iOS 16.1 arrives: Here's what's new for your iPhone

New updates for your iPhone in the shape of Apple's iOS 16.1.
Written by Liam Tung, Contributing Writer
iPhone 14 and iPhone14 Plus next to each other.
Image: Jason Cipriani/ZDNET

Apple has released iOS 16.1 for all iPhone owners and it brings a surprisingly large amount of changes and fixes to iOS 16, which only arrived in September. 

As Apple said last week, iOS 16.1 is available for all supported iPhone models. The update includes changes to iCloud Shared Photo Library, Live Activities, Fitness+, Wallet, Home, Books, Clean Energy Charging for US owners, and bug fixes, as well as 20 security fixes. 

Live Activities provides real-time updates on the Lock Screen and for, iPhone 14 Pro, updates within the Dynamic Island. Now Live Activities is available from third-party apps. 

iCloud Shared Photo Library now offers a separate library for sharing photos and videos with up to five people. There are also filters for switching between the Shared and and Personal libraries, as well as the ability to do shared edits, captioning and deleting. A new sharing toggle in the Camera app lets users send photos directly to the Shared library.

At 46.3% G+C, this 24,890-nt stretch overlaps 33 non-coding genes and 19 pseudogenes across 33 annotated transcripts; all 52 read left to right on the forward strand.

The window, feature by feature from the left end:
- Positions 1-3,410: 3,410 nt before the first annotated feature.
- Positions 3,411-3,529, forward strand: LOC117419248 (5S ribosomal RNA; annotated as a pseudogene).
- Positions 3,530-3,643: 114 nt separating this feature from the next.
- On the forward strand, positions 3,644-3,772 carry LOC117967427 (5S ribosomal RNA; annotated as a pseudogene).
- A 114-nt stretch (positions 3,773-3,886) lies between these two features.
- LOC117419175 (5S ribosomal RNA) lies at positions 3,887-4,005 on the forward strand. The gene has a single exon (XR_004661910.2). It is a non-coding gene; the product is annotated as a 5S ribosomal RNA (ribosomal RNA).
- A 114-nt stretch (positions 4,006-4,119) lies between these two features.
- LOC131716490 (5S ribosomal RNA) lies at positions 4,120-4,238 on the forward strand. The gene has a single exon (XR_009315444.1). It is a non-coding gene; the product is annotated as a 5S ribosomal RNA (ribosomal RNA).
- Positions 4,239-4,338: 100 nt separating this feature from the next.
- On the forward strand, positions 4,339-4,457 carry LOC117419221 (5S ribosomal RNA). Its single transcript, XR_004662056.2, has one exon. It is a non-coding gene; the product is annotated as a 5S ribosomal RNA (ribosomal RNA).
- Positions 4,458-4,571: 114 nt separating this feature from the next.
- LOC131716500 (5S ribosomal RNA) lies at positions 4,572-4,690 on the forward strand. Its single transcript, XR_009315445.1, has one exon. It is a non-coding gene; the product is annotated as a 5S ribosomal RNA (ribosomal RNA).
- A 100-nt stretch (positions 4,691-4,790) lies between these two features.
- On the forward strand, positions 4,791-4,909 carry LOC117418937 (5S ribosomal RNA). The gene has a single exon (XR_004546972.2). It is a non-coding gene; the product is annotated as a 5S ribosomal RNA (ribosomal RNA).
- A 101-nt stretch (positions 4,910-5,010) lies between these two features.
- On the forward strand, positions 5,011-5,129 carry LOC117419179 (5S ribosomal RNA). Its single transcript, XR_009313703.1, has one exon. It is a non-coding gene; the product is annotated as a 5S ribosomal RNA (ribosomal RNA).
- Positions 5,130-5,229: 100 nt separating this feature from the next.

Also: Smart home showdown: What Amazon's device strategy is really all about 

The Apple Fitness+ service is now available to all iPhone users, even if they don't have an Apple Watch. The subscription costs $9.99 per month or $79.99 per year and is available in 21 countries. 

iOS 16.1 also brings support for Matter-certified smart home devices. This should make connectivity easier across smart home ecosystems, including Amazon Echo, Google Nest, Apple and more.  

Via CNET, this update brings a redesign to the new battery percentage number indicator. Users can enable the battery percentage indicator in the Settings app.    

The Wallet update allows users to securely share car, hotel room and other keys in Wallet using messaging apps such as WhatsApp and Messages.

iOS 16.1 is available for iPhone 8 through to iPhone 14. 

iOS 16.1 also includes updates that address 20 security flaws affecting both iPhone and iPad. Apple says it is aware of a report that a bug in the iOS kernel – tracked as CVE-2022-42827 – "may have been actively exploited". There are also four potentially nasty bugs affecting Safari's WebKit engine that can be exploited by users just visiting a malicious web page. The same bugs are addressed in the just-released iPadOS 16, which brings a bunch of new features too. 

Users can download and install iOS 16.1 by going to Settings > General > Software Update 

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